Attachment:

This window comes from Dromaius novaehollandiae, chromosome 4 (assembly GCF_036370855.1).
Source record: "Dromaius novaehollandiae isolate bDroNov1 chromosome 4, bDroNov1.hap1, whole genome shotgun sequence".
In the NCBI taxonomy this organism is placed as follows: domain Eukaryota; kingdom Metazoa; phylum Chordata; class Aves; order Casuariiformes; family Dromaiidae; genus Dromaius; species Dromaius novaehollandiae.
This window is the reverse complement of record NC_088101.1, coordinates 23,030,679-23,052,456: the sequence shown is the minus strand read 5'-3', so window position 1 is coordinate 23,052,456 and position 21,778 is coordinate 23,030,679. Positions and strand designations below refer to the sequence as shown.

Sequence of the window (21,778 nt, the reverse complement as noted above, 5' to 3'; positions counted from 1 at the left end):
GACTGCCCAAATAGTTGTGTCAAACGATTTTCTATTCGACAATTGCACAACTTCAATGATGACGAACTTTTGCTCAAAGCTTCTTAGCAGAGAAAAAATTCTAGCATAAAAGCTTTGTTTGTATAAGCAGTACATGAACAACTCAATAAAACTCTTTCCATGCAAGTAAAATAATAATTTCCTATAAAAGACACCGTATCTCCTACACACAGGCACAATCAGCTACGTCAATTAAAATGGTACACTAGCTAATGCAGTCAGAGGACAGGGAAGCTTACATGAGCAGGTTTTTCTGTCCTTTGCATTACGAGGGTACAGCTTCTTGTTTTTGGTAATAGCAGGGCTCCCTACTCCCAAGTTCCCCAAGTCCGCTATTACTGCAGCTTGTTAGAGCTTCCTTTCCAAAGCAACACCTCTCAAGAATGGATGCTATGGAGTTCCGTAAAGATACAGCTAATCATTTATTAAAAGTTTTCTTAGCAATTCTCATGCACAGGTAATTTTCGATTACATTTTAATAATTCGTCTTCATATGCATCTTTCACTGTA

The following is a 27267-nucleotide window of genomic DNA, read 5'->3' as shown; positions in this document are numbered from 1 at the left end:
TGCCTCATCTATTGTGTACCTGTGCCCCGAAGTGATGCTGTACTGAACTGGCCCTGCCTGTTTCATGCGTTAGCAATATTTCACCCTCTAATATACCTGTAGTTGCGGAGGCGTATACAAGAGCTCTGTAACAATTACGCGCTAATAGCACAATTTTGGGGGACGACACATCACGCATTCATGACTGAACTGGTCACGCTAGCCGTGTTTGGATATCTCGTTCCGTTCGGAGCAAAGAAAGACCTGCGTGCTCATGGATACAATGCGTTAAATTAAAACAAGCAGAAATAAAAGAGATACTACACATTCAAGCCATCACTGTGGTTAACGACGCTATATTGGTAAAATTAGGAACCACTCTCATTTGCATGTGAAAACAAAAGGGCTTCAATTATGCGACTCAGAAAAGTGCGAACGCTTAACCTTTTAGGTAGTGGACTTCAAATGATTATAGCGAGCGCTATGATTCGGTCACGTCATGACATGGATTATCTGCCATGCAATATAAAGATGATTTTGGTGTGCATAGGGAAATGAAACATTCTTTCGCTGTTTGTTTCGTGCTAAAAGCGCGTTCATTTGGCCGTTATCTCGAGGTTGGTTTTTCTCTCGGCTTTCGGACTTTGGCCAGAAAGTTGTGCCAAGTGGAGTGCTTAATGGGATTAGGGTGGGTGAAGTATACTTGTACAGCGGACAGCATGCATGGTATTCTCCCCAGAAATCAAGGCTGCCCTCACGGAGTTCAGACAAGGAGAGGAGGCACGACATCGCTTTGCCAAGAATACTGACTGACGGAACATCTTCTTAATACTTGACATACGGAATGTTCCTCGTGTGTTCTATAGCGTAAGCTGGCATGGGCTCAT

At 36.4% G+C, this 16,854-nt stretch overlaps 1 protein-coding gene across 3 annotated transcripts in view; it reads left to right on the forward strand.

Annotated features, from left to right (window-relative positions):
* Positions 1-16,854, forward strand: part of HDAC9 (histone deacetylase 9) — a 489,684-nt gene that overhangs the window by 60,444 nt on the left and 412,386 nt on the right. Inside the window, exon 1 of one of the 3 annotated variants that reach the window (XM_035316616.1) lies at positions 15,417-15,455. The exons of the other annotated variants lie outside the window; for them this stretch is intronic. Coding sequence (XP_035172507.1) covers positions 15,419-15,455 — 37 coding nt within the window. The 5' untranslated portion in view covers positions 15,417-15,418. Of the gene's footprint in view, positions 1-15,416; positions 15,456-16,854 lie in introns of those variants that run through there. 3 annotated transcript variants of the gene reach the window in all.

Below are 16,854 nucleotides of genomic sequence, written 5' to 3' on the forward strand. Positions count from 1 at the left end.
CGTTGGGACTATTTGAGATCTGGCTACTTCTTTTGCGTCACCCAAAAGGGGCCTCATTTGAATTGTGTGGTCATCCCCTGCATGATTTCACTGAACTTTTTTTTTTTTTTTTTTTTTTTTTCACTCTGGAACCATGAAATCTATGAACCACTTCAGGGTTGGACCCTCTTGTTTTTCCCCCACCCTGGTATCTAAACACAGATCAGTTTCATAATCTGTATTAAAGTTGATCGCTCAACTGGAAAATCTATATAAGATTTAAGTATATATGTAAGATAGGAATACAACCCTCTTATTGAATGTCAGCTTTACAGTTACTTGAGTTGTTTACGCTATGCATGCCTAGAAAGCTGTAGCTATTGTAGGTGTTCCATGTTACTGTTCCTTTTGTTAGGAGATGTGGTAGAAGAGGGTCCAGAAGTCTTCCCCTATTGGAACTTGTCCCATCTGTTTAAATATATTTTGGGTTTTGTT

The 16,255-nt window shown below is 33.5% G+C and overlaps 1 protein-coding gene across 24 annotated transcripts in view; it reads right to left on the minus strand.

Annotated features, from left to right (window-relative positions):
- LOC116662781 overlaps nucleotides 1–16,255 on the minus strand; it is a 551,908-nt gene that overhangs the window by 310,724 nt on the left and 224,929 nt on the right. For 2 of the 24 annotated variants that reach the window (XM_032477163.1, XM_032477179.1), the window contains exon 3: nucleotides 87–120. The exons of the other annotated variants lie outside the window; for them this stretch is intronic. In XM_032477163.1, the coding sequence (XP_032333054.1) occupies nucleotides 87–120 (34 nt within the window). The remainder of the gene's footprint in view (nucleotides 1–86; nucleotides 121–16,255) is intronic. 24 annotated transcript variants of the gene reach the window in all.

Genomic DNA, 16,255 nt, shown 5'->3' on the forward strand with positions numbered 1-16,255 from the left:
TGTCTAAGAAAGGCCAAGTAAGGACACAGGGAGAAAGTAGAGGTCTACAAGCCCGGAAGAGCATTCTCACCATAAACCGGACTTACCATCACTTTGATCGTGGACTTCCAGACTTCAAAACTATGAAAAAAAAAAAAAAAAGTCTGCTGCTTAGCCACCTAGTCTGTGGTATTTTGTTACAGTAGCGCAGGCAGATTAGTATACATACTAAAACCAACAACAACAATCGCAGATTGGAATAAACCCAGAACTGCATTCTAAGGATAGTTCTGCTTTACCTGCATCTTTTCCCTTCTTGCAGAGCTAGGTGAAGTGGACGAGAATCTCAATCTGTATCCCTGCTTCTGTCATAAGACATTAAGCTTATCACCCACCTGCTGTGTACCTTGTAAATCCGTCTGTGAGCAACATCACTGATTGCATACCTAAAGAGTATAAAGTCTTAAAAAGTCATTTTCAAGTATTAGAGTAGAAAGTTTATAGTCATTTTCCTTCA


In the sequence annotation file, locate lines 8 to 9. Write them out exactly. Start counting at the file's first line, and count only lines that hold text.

TGCCTCATCTATTGTGTACCTGTGCCCCGAAGTGATGCTGTACTGAACTGGCCCTGCCTGTTTCATGCGTTAGCAATATTTCACCCTCTAATATACCTGTAGTTGCGGAGGCGTATACAAGAGCTCTGTAACAATTACGCGCTAATAGCACAATTTTGGGGGACGACACATCACGCATTCATGACTGAACTGGTCACGCTAGCCGTGTTTGGATATCTCGTTCCGTTCGGAGCAAAGAAAGACCTGCGTGCTCATGGATACAATGCGTTAAATTAAAACAAGCAGAAATAAAAGAGATACTACACATTCAAGCCATCACTGTGGTTAACGACGCTATATTGGTAAAATTAGGAACCACTCTCATTTGCATGTGAAAACAAAAGGGCTTCAATTATGCGACTCAGAAAAGTGCGAACGCTTAACCTTTTAGGTAGTGGACTTCAAATGATTATAGCGAGCGCTATGATTCGGTCACGTCATGACATGGATTATCTGCCATGCAATATAAAGATGATTTTGGTGTGCATAGGGAAATGAAACATTCTTTCGCTGTTTGTTTCGTGCTAAAAGCGCGTTCATTTGGCCGTTATCTCGAGGTTGGTTTTTCTCTCGGCTTTCGGACTTTGGCCAGAAAGTTGTGCCAAGTGGAGTGCTTAATGGGATTAGGGTGGGTGAAGTATACTTGTACAGCGGACAGCATGCATGGTATTCTCCCCAGAAATCAAGGCTGCCCTCACGGAGTTCAGACAAGGAGAGGAGGCACGACATCGCTTTGCCAAGAATACTGACTGACGGAACATCTTCTTAATACTTGACATACGGAATGTTCCTCGTGTGTTCTATAGCGTAAGCTGGCATGGGCTCAT

At 36.4% G+C, this 16,854-nt stretch overlaps 1 protein-coding gene across 3 annotated transcripts in view; it reads left to right on the forward strand.